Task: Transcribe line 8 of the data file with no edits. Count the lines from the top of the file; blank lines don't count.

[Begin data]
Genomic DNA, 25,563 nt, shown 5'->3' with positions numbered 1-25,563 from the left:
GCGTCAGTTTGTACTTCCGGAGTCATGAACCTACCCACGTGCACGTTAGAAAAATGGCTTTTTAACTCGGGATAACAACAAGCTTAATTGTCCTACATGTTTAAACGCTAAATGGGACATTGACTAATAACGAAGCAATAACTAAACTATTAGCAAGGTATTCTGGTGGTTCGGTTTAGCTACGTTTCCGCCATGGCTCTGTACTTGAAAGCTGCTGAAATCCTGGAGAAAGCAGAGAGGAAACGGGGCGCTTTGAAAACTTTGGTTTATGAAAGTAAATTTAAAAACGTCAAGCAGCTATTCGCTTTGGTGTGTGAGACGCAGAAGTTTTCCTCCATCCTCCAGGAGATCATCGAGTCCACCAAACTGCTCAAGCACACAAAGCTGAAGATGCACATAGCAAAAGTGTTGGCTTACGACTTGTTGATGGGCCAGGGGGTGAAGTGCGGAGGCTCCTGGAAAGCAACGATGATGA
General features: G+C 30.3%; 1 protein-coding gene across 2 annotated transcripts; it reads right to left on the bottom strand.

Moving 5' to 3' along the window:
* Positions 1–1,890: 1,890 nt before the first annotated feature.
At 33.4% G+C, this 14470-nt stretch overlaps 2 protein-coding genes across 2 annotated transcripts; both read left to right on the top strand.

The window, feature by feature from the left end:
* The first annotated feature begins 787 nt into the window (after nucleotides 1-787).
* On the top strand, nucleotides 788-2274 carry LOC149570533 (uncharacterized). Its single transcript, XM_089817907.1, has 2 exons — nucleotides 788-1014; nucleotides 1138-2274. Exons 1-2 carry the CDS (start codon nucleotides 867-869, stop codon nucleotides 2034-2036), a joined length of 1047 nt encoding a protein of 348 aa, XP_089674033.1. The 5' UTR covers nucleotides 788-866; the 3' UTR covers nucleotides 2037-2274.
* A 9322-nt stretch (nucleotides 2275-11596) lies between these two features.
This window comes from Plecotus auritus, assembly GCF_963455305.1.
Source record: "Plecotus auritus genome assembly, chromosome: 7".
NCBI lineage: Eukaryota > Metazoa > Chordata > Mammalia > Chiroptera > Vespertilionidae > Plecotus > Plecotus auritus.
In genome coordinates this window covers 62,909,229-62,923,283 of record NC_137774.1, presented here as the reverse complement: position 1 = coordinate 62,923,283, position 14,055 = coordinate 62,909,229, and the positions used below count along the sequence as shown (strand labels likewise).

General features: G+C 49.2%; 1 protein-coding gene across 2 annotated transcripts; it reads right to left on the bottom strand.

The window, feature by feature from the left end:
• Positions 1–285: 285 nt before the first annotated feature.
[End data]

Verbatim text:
* The first annotated feature begins 787 nt into the window (after nucleotides 1-787).